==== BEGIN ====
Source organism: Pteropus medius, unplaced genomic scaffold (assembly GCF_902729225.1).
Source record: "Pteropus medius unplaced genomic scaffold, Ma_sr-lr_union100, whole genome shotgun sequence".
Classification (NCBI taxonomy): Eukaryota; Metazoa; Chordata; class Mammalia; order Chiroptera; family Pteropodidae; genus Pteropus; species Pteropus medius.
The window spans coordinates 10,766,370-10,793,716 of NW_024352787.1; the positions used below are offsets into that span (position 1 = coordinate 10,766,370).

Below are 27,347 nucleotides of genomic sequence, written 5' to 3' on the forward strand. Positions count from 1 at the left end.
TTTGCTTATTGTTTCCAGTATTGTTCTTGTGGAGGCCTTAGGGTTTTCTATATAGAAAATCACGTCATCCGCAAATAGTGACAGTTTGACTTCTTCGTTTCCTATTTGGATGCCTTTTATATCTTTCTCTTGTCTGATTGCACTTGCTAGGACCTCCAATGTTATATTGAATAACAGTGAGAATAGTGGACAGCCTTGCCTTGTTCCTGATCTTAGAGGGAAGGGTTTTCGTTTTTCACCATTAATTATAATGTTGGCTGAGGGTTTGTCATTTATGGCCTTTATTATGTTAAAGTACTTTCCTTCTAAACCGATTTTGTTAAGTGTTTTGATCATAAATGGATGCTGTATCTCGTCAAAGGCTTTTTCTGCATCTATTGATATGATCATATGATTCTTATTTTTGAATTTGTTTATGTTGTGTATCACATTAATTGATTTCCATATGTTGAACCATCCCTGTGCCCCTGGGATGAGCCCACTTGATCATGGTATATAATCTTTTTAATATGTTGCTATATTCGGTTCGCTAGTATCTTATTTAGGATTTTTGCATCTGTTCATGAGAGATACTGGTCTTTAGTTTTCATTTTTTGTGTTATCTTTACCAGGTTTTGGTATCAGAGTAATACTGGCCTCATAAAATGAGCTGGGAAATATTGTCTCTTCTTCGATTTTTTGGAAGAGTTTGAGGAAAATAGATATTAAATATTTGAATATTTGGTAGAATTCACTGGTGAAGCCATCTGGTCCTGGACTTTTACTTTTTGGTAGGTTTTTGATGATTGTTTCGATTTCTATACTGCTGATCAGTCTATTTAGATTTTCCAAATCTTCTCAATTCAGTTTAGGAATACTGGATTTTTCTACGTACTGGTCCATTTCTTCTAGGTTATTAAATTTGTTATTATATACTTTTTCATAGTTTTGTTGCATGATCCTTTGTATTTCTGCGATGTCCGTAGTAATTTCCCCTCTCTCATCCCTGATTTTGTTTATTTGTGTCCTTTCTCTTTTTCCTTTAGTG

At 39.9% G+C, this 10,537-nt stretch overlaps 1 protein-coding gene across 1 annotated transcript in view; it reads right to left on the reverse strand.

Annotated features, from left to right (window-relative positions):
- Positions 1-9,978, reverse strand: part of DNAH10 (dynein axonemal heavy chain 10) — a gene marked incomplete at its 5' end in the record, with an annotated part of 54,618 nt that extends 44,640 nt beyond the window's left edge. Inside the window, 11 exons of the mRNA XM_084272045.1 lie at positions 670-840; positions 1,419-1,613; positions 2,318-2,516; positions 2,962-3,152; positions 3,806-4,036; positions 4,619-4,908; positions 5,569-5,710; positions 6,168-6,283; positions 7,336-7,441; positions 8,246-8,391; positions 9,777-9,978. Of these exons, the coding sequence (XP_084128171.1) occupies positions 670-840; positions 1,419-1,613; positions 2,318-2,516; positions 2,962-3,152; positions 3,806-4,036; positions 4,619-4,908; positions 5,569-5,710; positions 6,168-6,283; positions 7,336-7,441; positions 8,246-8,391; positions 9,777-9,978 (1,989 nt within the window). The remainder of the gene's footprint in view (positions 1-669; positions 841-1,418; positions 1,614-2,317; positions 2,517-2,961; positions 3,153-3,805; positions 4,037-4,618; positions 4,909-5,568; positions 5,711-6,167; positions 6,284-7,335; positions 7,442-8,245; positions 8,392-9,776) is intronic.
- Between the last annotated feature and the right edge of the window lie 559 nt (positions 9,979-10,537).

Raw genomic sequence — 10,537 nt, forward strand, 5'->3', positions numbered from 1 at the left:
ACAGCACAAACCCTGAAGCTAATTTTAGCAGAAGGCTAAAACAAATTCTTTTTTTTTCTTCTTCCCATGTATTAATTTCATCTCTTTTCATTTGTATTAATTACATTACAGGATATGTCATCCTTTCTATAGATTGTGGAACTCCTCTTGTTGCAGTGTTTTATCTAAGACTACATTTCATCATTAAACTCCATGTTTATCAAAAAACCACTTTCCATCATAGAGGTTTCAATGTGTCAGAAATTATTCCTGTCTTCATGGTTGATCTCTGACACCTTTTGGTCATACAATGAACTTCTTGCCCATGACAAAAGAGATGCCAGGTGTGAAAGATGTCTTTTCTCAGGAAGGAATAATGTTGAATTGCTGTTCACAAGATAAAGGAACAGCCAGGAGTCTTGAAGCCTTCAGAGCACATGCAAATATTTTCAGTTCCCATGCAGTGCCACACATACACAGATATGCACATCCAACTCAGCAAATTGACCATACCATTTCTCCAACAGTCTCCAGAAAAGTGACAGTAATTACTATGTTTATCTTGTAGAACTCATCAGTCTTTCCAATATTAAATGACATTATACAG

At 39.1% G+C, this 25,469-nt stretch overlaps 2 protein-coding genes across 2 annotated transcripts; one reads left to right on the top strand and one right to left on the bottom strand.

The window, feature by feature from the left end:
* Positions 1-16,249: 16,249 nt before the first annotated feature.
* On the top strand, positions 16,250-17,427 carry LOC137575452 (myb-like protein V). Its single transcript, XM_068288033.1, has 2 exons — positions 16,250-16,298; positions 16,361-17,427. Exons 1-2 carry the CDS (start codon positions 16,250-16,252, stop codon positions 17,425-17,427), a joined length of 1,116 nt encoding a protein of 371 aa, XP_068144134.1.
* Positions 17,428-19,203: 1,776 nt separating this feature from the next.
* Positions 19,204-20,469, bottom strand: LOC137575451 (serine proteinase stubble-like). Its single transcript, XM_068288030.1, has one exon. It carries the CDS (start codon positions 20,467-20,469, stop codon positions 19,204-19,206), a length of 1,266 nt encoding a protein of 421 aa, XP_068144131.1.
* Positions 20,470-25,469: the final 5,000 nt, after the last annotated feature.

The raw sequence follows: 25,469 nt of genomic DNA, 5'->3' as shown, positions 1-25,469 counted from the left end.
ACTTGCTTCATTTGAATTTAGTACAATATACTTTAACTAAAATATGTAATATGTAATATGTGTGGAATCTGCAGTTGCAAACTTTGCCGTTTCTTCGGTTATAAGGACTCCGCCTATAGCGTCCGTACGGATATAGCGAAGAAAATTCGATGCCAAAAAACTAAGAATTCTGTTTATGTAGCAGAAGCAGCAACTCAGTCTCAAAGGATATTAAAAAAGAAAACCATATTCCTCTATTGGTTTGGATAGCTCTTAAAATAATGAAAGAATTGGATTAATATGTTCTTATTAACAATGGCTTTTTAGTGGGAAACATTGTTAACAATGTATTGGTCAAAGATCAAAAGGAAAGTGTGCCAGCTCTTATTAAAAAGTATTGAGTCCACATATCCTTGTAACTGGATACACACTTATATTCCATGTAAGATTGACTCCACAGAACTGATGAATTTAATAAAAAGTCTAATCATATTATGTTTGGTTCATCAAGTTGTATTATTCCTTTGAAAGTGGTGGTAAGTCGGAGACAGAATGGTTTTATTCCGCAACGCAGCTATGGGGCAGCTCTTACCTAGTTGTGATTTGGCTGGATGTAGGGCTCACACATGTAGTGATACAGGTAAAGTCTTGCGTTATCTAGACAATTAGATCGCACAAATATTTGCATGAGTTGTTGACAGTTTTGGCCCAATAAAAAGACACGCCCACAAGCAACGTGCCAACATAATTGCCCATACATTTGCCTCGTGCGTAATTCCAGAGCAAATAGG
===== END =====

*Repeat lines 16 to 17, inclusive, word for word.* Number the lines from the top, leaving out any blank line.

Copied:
* On the top strand, positions 16,250-17,427 carry LOC137575452 (myb-like protein V). Its single transcript, XM_068288033.1, has 2 exons — positions 16,250-16,298; positions 16,361-17,427. Exons 1-2 carry the CDS (start codon positions 16,250-16,252, stop codon positions 17,425-17,427), a joined length of 1,116 nt encoding a protein of 371 aa, XP_068144134.1.
* Positions 17,428-19,203: 1,776 nt separating this feature from the next.